Modern Elegance


Written by Judi Russell
Photos by Farshid Assassi and Duane Tinkey

When Josh Garrett and Kevin Schnell relocated to Des Moines from Chicago eight years ago, they planned to build a house and try out the suburban scene. In the meantime, they rented a downtown condominium. As sometimes happens, the longer the two enjoyed city life, the less interested they became in the suburbs. About 18 months ago, they took the plunge, buying a condominium in the Liberty Building on Sixth Avenue, adjacent to the Hyatt Place Des Moines.

Their ninth-floor condo came with views, but the interior layout and décor were underwhelming, say Garrett, an owner of Jett and Monkey Dog Shoppe, and Schnell, a business consultant who travels part of every week. With the design mantra of “midcentury modern” in mind, they hired Kelli Linnemeyer and her team at Projects Contemporary Furniture to bring a stylish, contemporary feel to what had been a humdrum home. Assisted by McClure Remodeling and Ames architect Peter Goché, Projects turned the unit into a calm, uncluttered refuge.

Dining Room 
When Josh Garrett and Kevin Schnell entertain, guests gathered around their dining room table (top photo) can enjoy either floor-to-ceiling views of downtown Des Moines or the condominium’s sleek kitchen. A few carefully selected ornaments on the Poliform shelving unit between the dining room and office add color, while the Bocci pendant chandelier draws the eye upward. In daytime, the glass globes glisten with reflected sunlight, while at night, they lend a dramatic look to dinner parties.

Glossy Surfaces
The Poliform-Varenna “Alea” kitchen pairs white glossy lacquered surfaces with cabinet doors finished with Spessart oak. The absence of door and drawer pulls and electrical outlets adds to the kitchen’s contemporary appearance; a column that can pop up out of the countertop provides outlets when needed. Matching the modern mood are the touch-control electric cooktop and Artemide recessed lighting. Schnell and Garrett say the hardest-working feature in the kitchen is the built-in coffee system atop the double oven.

Midcentury Modern
The flow from dining room to living area is unobstructed. A wooden wall unit holds decorative items and books, along with a flat-screen television; unsightly wires and cords are hidden. The gray sectional sofa and low, rectangular coffee table, both by Minotti, are favorites of Schnell’s, who is drawn to all things midcentury modern. A shaggy rug warms up the terrazzo floor.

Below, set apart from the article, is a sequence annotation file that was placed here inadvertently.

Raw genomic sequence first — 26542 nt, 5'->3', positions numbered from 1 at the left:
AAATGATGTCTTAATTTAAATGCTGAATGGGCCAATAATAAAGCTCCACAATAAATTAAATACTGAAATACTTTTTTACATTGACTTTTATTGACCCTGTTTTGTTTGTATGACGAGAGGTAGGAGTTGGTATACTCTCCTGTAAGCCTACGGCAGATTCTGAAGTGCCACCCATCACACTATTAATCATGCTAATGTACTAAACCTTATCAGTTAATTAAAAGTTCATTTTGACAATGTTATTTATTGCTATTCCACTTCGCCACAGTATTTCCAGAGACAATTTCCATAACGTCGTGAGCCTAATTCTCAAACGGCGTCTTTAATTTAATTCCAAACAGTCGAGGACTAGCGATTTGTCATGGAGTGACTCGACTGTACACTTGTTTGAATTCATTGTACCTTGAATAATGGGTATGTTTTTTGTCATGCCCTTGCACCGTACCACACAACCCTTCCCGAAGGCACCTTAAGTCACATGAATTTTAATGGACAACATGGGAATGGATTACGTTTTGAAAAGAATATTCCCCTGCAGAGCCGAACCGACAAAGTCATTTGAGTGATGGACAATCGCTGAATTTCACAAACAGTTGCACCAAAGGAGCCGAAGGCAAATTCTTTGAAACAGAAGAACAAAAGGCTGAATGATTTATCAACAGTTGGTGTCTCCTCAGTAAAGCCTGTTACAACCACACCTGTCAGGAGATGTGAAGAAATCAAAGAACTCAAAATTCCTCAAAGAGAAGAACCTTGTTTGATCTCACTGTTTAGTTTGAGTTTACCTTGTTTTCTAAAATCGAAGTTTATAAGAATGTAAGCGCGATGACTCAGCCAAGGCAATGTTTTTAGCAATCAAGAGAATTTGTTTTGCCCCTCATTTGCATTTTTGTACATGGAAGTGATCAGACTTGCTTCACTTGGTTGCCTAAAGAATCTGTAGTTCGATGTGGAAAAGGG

The combination of linen drapes and sheers allows Garrett and Schnell to create as much–or as little–privacy as they want. Behind the curtains are a small balcony and a view of the nearby Ruan Center. For Garrett, the views of downtown afforded by the unit’s many large windows were a major reason to choose the Liberty Building as home base.

Throughout the condo, the absence of baseboards and other decorative trim reinforces the unfussy feeling. New terrazo floors make for easy upkeep.

Quiet Refuge
Schnell, who travels regularly on business, works from this home office on Fridays. The sunburst wall ornament was designed by George Nelson. Schnell and Garrett found the large collage dominating the wall behind the desk at the Des Moines Arts Festival; its pattern is based on the famous Chicago Loop and harks back to their former hometown. After speeding through airports all week, Schnell finds working in his quiet, uncluttered home office a relief.

Pops of Color
Resident dachshunds Jett and Louie perch on a modern chair in the unit’s entryway. Garrett and Schnell wanted a piece by Omaha artist Thomas Prinz for the foyer but couldn’t find one with the colors they preferred, so Prinz created this work for them.

Storage isn’t a problem in this condo. The foyer sideboard, made by Poliform and finished in the same Spessart oak as the kitchen cabinets, has roomy cabinets and drawers. Off the foyer are a guest bedroom with a full bath and plenty of closets (as well as a spot for Frisky, the couple’s cat). The unit comes with extra storage space on the same floor.

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